Catherine Marriott has been involved in the northern Australian beef industry for the past eight years. She is a member of the ministerially appointed Rural, Remote and Regional Womens Network, an indigenous pastoral training manager with the East Kimberley Community Development Employment Projects, a woman’s advocate and leadership development mentor and an animal nutritionist and animal welfare manager in Australia’s livestock export markets in Asia. Given that record, it may come as little surprise for readers to learn she has also just been named the RIRDC WA Rural Woman of the Year for 2012. Beef Central spoke to Catherine earlier this week about her extensive experience in Indonesia and the changes she has witnessed to livestock management systems in the market in recent years. In light of the footage released on ABC Lateline last night, her comments about the trade offer a timely perspective on conditions in the market from someone who travels widely within Indonesia on a regular basis.
Unlike most people involved in the public debate about Australia’s livestock export trade to Indonesia, Catherine Marriott is one of the few who can speak with direct and extensive first-hand experience of the market.
In her roles as a livestock nutritionist, feedlot consultant and animal welfare officer over the past four years, she says she has seen extraordinary improvements in all facets of the industry.
"The improvements particularly over the last six months have been phenomenal, and they will only continue as we improve more systems."
In her regular trips to Indonesia Catherine said she had never witnessed the type of animal cruelty that was broadcast on ABC Four Corners last June, and says she was horrified by what it showed.
Catherine said the industry had responded with vast improvement in Indonesia since that time.
"I dont' believe the whole trade needed to be shut down as some systems were already stunning and closed,” she said.
“However the past is the past and I believe that out of adversity comes opportunity and I am very confident that we have a much stronger supply chain than we had previously."
On her most recent trip to Indonesia in late January this year, she said the facilities she saw were clean and professionally managed. Livestock moved through the systems in a calm and quiet manner, there was no “voicing” from cattle, with the slaughtermen operating in a quick and efficient manner, and they were also utilising their new equipment very professionally, she said.
Traceability systems that are now employed in some Indonesian feedlots and abattoirs were now further advanced than those used in Australia. One supply chain Catherine mentioned employed a combination of panel readers, wand readers and additional bar-coded ear tags in a triple-back-up traceability system.
Another feedlot had paid to have software developed to ensure that any animal in the supply chain can be tracked live at any point in time.
“I am really proud of the enthusiasm shown by the Indonesian people and the speed at which they have taken up all the new technology in their country, they are really enjoying learning and the fact that the cattle are much quieter and easier to handle,” she said.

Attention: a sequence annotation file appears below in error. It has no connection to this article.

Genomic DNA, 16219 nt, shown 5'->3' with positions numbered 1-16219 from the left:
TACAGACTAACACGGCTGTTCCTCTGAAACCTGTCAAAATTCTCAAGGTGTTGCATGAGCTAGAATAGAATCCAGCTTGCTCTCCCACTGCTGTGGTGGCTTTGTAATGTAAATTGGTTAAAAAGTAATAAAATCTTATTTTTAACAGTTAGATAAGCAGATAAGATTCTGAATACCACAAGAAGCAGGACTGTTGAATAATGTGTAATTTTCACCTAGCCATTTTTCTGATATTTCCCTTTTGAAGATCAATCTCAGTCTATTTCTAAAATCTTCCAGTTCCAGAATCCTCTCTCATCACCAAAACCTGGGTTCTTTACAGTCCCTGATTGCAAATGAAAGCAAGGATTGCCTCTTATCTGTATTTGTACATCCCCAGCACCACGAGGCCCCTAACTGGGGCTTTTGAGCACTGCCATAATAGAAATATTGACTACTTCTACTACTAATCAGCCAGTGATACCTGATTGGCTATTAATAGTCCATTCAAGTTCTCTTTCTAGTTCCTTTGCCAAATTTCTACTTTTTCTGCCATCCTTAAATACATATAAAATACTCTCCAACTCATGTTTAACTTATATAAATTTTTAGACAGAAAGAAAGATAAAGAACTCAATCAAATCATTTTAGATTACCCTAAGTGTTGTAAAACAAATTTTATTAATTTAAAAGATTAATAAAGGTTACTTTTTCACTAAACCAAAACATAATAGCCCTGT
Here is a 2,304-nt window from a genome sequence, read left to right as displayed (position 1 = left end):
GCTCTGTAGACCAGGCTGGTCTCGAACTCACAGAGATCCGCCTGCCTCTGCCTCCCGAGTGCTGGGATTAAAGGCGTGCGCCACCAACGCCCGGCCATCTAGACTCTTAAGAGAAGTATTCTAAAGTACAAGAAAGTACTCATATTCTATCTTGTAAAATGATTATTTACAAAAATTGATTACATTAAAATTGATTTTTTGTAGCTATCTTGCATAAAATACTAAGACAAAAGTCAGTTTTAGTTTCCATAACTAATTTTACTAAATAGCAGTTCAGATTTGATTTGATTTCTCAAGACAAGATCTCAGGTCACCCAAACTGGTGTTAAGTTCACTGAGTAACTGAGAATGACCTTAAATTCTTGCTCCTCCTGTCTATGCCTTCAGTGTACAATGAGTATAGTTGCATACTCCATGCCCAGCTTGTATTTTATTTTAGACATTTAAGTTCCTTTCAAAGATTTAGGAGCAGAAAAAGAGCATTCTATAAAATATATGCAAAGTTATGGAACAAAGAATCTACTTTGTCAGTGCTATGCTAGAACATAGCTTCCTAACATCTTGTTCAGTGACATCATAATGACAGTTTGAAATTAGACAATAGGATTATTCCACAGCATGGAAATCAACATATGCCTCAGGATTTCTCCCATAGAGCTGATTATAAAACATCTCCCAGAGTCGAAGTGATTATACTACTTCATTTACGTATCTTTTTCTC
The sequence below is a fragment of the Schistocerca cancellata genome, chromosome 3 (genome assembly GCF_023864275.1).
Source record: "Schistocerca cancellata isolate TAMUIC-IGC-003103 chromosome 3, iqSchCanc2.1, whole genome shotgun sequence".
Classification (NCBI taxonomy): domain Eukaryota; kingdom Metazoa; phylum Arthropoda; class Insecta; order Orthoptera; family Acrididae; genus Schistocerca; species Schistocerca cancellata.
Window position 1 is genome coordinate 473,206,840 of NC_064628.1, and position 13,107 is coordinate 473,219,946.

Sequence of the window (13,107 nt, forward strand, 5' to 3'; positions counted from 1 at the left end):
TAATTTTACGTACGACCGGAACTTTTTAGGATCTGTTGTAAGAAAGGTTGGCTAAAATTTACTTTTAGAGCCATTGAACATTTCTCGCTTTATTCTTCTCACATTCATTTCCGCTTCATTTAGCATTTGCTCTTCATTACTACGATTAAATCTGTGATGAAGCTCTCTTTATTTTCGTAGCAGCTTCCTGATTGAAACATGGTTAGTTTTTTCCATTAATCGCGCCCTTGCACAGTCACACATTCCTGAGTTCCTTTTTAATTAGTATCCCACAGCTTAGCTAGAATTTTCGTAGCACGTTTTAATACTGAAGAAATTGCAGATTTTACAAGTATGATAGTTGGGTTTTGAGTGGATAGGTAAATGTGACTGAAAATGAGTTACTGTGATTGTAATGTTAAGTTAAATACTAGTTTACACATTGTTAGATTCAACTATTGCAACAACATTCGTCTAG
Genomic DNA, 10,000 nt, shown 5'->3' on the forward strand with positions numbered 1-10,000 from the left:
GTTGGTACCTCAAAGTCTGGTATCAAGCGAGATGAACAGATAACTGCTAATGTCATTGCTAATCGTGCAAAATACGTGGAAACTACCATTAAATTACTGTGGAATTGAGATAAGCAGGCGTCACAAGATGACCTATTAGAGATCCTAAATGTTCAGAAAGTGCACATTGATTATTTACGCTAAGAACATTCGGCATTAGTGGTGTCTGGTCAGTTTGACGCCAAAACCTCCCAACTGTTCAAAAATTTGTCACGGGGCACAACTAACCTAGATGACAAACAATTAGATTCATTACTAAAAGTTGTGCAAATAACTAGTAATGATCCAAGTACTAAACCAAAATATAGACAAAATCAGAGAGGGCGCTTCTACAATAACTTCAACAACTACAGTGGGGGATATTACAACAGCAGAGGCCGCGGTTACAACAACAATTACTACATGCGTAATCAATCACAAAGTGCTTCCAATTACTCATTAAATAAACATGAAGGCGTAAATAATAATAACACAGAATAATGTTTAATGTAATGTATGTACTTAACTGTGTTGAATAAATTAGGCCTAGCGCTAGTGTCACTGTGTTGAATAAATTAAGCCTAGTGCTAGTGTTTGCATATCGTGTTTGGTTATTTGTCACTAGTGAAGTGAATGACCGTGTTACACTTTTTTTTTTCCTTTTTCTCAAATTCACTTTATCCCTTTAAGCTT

She said industry had to be respectful when engaging on the ground with Indonesian people as they had a different culture to Australia.
"It is very easy for people to sit here in Australia with a full tummy and a wet throat and pass judgement.
“Although animal welfare is extremely important and needs constant improvement, this issue is bigger than animal welfare and has a real human face that I believe people are forgetting.
"We are suppling jobs for local Indonesian people, they don't have the welfare system that we are lucky enough to have in Australia so if the parents don't have jobs, they don't earn any money and the children don't go to school or get enough nutrition.
“If their children aren't being educated, it is very hard to pull people out of poverty.
“Most Indonesian families only have one income as the women don't find work as readily as we do here in Australia, we really live in a very lucky nation"
"When an animal is sold live to Indonesia, the entire carcass is used for human consumption so there is less waste, in Australia we consume less than 50 percent."
It was also important to provide Indonesia with the assistance it was looking for in terms of breeding cattle. The reality was that there were challenges associated with Indonesia becoming self-sufficient in beef production by 2014.
Catherine said that helping Indonesia to achieve its goals should be an important aim. "Very rarely do you lose the flame in your candle by lighting someone else’s, so sharing knowledge I believe will only benefit the relationship long term."
Catherine said her extensive experience in Indonesia had highlighted just how important the livestock export trade was to the country.
“It is extremely important, we are providing a third-world country, our closest neighbour with a source of protein and employment that they don't currently have so that they can educate their children.
“After all, education of children is what will ultimately help pull their people out of poverty.
“If Australia was to be pulled out of Indonesia it would be a great loss for the people of Indonesia, the pastoralists of Australia and overall animal welfare standards.
“The animal welfare standards wouldn't be maintained and if animal welfare activists are genuinely out there for the protection animals, I would love to see them appreciating the work that is being done and supporting an industry that is providing constant improvements.”